- Category: Canada News
- Published Thursday, December 24, 2015
- CTV News
About two-thirds of Canadians support taking in 25,000 or more Syrian refugees, and even more said they are “uncomfortable” with Donald Trump’s proposal to ban the immigration of Muslims to the United States.
The Nanos Research survey for CTV News found 37 per cent agreed that the Trudeau government’s decision to take in 25,000 Syrians was “about right.” Another 28 per cent said Canada should take even more than that.
Meanwhile, 28 per cent said they preferred to take in fewer than 25,000 and seven per cent said they were unsure.
Support for taking in more than 25,000 Syrians was highest in Atlantic Canada (45%) and lowest in the Prairies (19%).
Although the poll suggests most Canadians agree with taking at least 25,000 refugees, the country appears more divided on whether the government is moving at the right pace.
While 51 per cent of those polled agreed the government is moving at the right pace, 40 per cent said the Liberals are moving too quickly, four per cent said too slowly and five per cent said they were unsure.
The Liberals originally promised to have 25,000 in Canada by New Year’s Day, but revised that earlier this month to 10,000, with 15,000 more by the end of February. As of Dec. 21, only 1,869 have arrived, and Immigration Minister John McCallum said Wednesday there’s no guarantee the government’s timeline can be met.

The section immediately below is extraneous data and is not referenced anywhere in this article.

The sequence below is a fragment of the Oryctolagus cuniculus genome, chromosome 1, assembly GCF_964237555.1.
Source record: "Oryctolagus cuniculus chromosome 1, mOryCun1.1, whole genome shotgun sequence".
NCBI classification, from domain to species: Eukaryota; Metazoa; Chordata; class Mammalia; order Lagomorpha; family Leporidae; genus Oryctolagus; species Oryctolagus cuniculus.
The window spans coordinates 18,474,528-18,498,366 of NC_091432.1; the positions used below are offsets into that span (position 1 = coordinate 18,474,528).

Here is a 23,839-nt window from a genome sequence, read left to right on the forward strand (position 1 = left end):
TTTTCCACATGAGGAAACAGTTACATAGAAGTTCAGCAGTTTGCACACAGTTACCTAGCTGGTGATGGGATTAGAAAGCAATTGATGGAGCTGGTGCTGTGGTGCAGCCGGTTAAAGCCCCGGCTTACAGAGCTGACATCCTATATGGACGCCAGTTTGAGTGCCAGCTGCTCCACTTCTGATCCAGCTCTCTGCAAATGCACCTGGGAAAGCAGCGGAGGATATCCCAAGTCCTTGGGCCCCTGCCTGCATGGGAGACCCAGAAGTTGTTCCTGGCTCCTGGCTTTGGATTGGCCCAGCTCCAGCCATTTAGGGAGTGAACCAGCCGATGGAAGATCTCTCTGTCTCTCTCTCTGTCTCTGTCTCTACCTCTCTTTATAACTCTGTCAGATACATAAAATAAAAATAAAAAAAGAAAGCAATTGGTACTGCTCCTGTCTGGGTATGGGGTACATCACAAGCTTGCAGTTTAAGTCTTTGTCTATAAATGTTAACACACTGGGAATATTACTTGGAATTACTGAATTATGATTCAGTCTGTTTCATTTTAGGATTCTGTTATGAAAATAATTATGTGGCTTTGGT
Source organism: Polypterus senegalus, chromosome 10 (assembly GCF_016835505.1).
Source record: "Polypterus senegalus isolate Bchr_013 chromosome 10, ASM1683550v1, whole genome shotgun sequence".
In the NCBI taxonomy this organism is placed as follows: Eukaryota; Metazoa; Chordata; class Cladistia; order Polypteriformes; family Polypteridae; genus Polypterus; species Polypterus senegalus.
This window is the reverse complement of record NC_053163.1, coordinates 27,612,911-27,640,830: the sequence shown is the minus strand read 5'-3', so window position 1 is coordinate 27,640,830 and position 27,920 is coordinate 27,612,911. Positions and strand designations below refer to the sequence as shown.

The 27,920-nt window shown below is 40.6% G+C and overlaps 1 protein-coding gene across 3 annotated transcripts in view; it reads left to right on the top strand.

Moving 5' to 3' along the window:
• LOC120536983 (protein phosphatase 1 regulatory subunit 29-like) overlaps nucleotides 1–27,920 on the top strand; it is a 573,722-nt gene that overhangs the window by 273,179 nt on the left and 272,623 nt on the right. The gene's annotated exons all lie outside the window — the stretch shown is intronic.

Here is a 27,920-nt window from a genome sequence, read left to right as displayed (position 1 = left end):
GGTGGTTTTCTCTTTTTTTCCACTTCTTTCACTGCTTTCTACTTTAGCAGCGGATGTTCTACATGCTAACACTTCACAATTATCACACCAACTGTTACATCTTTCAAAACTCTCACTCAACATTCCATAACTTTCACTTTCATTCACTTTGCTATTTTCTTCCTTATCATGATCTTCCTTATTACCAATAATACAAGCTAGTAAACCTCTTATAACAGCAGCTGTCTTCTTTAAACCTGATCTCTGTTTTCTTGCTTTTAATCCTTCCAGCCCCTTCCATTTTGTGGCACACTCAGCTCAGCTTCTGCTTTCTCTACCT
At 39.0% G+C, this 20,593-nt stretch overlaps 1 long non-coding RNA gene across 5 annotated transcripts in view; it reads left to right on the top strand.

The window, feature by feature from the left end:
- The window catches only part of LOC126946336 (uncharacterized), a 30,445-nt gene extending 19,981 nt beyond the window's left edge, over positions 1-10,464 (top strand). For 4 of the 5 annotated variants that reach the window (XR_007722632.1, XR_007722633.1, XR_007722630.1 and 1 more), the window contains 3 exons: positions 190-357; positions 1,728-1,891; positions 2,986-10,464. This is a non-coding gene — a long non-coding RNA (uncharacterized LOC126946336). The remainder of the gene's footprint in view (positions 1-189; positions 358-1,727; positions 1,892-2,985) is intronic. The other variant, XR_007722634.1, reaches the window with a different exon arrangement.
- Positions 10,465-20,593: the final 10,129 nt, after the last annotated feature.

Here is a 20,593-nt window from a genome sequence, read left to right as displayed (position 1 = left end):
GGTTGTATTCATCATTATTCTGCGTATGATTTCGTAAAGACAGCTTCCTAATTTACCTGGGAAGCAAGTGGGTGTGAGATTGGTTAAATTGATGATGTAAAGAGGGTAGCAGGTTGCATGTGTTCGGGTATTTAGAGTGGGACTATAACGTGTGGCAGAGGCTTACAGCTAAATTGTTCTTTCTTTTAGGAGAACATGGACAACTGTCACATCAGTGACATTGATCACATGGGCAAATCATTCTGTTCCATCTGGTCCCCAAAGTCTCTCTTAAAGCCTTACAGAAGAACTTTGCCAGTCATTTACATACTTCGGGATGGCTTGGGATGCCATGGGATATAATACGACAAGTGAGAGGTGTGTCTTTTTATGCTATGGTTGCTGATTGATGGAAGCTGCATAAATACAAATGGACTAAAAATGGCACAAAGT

Atlantic Canadians were most likely to agree the pace is right (66%) while those in B.C. were least likely to agree (46%).
The poll also asked about Republican presidential hopeful Donald Trump’s widely publicized proposal to ban Muslim immigration to the U.S.
More than two-thirds (68%) agreed they were “uncomfortable with the U.S. having a policy that would ban Muslim immigration,” and another 10 per cent were “somewhat uncomfortable.”
Fewer than one in five said they were “comfortable” (11%) or “somewhat comfortable” (8%) with Trump’s position. Three per cent chose “unsure.”
Those polled in Atlantic Canada were least likely to say they were comfortable or somewhat comfortable with Trump’s proposal (15%), while those in the Prairies were the most likely to be comfortable or somewhat comfortable (25%) with the idea.
Survey methodology:The poll was based on a RDD dual-frame (land- and cell-line) hybrid telephone and online random survey of 1,000 Canadians taken between Dec. 18 and 21, 2015. The margin of error for a survey of 1,000 Canadians is ±3.1 percentage points, 19 times out of 20.